January 24, 2013

Review: 'Hansel & Gretel' gets wicked lost

The new action film fails to find the right formula

By ROGER MOORE McClatchy Newspapers

An R-rated horror action comedy fairytale -- how's that for genre bending?

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Jeremy Renner stars in “Hansel & Gretel: Witch Hunters,” a violent take on the old fairytale.

The Associated Press/Paramount photos

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Gemma Arterton as Gretel and Renner battle a witch they’ve been hired to exterminate.

REVIEW

"HANSEL & GRETEL: WITCH HUNTERS," starring Gemma Arterton, Jeremy Renner, Famke Janssen and Peter Stormare. Written and directed by Tommy Wirkola. Rated R for strong fantasy horror violence and gore, brief sexuality/nudity and language. Running time: 1:26

"Hansel & Gretel: Witch Hunters" is more Gatling guns and grenades than The Brothers Grimm.

It takes the kidnapped kiddies into adulthood, where they've parlayed their fame at cooking a witch's goose into a business.

Got a witch problem? Call H&G -- the extermination experts.

High concept pitch or no, the movie doesn't really work.

They were shooting for sort of a witch-hunting "Zombieland," an f-bomb-riddled "Van Helsing" packed with comical anachronisms -- a Bavarian forest past with witch trials, pump shotguns and primitive tasers, where bottles of milk have woodcut pictures of "missing children" on the labels.

Hansel (Jeremy Renner) and Gretel (Gemma Arterton) show up just as the village of Augsburg is about to burn a redhead.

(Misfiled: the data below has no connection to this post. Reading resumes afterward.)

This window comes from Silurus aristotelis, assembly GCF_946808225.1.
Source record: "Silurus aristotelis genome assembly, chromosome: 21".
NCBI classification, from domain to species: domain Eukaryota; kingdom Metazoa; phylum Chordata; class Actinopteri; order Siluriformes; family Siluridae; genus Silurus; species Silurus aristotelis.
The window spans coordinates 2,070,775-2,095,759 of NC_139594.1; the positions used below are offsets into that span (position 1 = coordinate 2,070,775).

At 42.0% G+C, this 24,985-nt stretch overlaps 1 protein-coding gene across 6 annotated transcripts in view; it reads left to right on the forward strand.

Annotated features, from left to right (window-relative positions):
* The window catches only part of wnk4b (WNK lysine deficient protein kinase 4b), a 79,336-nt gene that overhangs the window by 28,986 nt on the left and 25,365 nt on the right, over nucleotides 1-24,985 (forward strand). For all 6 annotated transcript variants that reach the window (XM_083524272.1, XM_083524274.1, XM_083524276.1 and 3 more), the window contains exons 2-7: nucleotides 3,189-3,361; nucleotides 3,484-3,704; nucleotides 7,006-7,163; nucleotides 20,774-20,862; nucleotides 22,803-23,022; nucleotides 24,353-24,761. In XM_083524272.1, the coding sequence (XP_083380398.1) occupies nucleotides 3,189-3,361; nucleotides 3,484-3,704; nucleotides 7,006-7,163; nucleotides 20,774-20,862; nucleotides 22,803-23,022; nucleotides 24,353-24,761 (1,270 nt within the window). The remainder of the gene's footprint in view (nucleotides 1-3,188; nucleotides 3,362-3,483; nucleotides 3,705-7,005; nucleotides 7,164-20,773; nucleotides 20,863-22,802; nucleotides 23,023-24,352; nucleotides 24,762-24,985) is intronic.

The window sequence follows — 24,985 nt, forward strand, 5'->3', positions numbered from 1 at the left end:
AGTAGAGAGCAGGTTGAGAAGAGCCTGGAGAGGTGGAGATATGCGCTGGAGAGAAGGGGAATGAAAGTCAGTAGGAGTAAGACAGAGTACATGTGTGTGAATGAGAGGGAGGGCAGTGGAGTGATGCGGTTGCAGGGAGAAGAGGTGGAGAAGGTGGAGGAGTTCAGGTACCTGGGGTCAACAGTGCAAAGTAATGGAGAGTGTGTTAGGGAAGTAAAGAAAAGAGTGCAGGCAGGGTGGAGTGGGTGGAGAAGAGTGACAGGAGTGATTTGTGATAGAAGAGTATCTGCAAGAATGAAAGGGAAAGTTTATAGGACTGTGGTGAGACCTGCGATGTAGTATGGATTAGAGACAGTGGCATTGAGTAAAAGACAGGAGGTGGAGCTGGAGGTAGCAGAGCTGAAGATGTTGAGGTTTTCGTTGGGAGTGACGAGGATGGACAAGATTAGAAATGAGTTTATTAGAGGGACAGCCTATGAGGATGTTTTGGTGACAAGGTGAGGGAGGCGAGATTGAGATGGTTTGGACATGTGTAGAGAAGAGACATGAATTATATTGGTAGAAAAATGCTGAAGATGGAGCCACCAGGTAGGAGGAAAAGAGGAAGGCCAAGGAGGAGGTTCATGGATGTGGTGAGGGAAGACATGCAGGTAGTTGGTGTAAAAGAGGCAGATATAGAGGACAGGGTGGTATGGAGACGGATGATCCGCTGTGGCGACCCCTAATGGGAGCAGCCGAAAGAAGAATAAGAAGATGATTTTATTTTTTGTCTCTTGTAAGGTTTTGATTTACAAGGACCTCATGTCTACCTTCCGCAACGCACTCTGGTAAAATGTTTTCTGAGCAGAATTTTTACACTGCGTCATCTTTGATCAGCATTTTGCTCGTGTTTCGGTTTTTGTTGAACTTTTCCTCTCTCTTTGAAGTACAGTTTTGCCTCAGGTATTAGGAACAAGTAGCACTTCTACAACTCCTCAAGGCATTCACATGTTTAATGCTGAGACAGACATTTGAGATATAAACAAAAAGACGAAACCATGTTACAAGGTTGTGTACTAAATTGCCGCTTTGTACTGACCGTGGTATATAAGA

"Gingers" were a favorite target of witch hunters.

Hansel shrugs off this barbaric crime, but Gretel insists that the locals need "evidence."

That puts them in conflict with the sheriff (Peter Stormare), who can't get a handle on their "witch plague" and the missing children who come with it.

H&G have been hired to do what he cannot.

It isn't long after Hansel mutters, "Anyplace we can get a drink in this hellhole?" that the siblings are on the job, chasing lesser witches in pursuit of the Great Witch, played by Famke Janssen as if the makeup is going to do all the acting for her.

And there may be trolls involved.

"Trolls are extra," Hansel growls, always watching their bottom line.

Hansel and Gretel have a groupie (Thomas Mann), and the woman Pihla Viitala) they saved from burning in the opening scene wants to repay the favor to Hansel, a repayment that involves skinny-dipping. And when they're on the clock, they have all manner of clever gear to help them battle the wand-wielders -- pistols, rifles, a semi-automatic crossbow, the aforementioned taser (hand-cranked).

Writer-director Tommy Wirkola focuses on the fights and flings all manner of viscera at the 3-D camera as limbs are whacked off and heads and torsos explode.

Less attention was paid to the story, and the dialogue is a tad over-reliant on the random f-word to land a laugh.

The cleverest touch? Hansel's mania for candy-covered houses is what landed Hansel & Gretel in that witch's clutches all those years ago.

Now he carries an ancient hypodermic needle and takes injections to ward off insulin shock.

The moral of the fairytale? Lay off the candy or a witch'll get you.

 

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